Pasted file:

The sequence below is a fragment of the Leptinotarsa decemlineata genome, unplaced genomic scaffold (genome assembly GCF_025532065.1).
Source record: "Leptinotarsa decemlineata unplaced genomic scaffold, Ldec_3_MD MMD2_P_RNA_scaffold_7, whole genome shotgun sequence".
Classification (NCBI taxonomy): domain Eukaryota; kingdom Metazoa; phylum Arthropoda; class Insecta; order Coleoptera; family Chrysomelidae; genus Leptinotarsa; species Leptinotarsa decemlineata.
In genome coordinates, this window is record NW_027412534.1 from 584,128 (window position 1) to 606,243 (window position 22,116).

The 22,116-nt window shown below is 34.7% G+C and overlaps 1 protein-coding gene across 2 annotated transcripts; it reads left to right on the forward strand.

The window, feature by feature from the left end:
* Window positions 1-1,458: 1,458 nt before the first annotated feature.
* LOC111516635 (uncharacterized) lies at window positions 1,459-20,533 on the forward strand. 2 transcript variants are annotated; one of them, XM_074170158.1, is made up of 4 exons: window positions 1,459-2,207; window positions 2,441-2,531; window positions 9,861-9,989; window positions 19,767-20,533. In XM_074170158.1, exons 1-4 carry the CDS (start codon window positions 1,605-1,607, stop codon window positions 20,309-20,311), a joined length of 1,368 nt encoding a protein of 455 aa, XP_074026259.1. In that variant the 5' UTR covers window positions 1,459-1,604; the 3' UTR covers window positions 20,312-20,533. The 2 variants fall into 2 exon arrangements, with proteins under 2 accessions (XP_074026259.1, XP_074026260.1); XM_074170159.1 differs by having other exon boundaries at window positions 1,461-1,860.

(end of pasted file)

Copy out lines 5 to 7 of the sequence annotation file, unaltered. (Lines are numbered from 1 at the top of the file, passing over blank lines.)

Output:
The 22,116-nt window shown below is 34.7% G+C and overlaps 1 protein-coding gene across 2 annotated transcripts; it reads left to right on the forward strand.

The window, feature by feature from the left end:
* Window positions 1-1,458: 1,458 nt before the first annotated feature.